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Cap Savoir : Skills are the objective in Cholet

Pays de la Loire - Cholet
Access to employment

In 1996, the non-profit organisation Cap Savoir in Cholet in the Loire region of France was created to assist the underqualified and unemployed in relearning the basics of reading and writing. The organisation, dynamically run by six employees and some fifty volunteers, welcomes more than 250 learners each year.



According to a 2006 Insee survey of the Loire region, 10% of people who received formal education are illiterate. Nevertheless, 60% of them work. The reason? “Many are manual labourers who do not necessarily need basic skills like writing. However, when the company closes and it’s time to find employment, that's when it hurts,” explains Marie-Fan Giraudon, founder of Cap Savoir.

The Cholet region, a centre for the textile and shoe industry as well as agriculture and automotive equipment, has long experienced a significant level of unemployment. “The unemployed are often those who haven’t held a pen in years. Compiling a CV and consulting job offers on the internet become challenges to overcome,” continues Marie-Fan, who created Cap Savoir in 1996 in response to the situation. Her idea was to train anyone who needs to obtain or strengthen basic skills in reading, writing, arithmetic, speaking, computers, etc. Assistance is offered to underskilled workers as well as the unemployed in the process of being integrated, no matter their age.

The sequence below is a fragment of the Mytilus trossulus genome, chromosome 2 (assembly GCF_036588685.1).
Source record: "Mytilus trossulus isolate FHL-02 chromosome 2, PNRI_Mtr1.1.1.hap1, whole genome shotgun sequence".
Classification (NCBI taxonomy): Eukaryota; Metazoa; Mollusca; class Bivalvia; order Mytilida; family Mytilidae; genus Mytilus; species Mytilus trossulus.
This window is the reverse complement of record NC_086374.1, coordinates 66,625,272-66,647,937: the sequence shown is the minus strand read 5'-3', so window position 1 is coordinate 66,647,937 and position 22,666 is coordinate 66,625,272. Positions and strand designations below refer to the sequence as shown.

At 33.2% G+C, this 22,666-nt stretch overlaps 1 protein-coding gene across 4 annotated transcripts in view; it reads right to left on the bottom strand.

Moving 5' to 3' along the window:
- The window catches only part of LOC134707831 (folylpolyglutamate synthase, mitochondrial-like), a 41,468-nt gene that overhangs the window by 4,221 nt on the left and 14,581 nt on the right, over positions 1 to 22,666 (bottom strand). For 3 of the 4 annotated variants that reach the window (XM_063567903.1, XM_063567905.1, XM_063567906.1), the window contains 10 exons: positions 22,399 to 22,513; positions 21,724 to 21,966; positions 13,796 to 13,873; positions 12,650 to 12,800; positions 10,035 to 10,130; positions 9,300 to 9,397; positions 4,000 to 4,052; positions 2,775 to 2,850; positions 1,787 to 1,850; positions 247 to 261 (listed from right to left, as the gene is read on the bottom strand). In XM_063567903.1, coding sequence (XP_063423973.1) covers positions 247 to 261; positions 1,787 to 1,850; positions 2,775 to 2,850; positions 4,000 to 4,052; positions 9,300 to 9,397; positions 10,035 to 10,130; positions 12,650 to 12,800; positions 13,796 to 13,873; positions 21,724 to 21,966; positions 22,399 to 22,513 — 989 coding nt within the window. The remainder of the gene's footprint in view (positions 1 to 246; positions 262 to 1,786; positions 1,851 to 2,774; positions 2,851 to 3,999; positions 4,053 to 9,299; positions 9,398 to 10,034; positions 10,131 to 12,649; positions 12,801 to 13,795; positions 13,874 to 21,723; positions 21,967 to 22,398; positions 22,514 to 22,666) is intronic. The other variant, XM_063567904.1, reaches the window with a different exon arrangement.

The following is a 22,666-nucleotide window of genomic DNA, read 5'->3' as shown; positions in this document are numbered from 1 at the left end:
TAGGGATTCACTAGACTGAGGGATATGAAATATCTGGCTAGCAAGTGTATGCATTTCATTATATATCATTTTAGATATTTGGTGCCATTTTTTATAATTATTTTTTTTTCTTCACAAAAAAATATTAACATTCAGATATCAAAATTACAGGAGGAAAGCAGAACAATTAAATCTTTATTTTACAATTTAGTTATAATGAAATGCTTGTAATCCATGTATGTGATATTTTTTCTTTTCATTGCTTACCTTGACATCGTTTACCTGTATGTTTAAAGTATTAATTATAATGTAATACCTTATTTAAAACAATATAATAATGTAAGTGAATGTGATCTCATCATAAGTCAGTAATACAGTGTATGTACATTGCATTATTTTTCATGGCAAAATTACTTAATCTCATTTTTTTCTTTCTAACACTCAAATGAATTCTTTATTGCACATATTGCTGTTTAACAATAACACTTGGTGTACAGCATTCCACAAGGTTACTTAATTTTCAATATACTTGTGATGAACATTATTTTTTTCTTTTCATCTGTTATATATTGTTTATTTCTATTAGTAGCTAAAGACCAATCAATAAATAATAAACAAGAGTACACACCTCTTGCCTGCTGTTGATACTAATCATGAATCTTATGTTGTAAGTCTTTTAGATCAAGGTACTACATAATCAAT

Original teaching methods

Cap Savoir uses original teaching methods using cultural and artistic resources (staging shows, bookstore visits, meetings with writers, etc.). According to Marie-Fan, it’s a good way to “spark the desire to learn.” Courses always include several students to encourage participation. Teachers have assistance from several volunteers to assure a minimum level of individual attention. The organisation is especially proud of a computer centre set up in 2007 that includes twelve workstations with high speed internet access. “Thanks to the VINCI Foundation, we had a budget of €9,000 to purchase the necessary computer and office equipment,” explains Marie-Fan. “We are now licensed to provide a 60-hour training course leading to the internet browsing certificate.” Such training has become indispensable not only for finding employment but also for adapting to changes in the workplace. To ensure the best assistance for its students, the organisation relies on the advice of its sponsor, Patrick Jarraud, director of Gauriau Industrie (VINCI Energies) in Cholet, responds, “I helped identify the companies most likely to hire from this population. I also try to give my best advice concerning the organisation’s future…” The future remains uncertain: “Since the government no longer subsidizes the fight against illiteracy, we must rely to an even greater extent on vocational training by private enterprise,” explains Marie-Fan Giraudon. It’s a service that the organisation hopes will be profitable so that it can continue its mission of serving the most in need.

February 2010 © Reporters d'Espoirs news agency

Reporters d'Espoirs news agency

VINCI Foundation works with Reporters d'Espoirs, a French news agency, to highlight and share the innovative social initiatives that it supports. The arrangement includes the writing of articles and exchange on topics that lead to solutions. Thus presented, the initiatives, validated using the criteria of the editorial charter of Reporters d'Espoirs, are intended to demonstrate their development and results.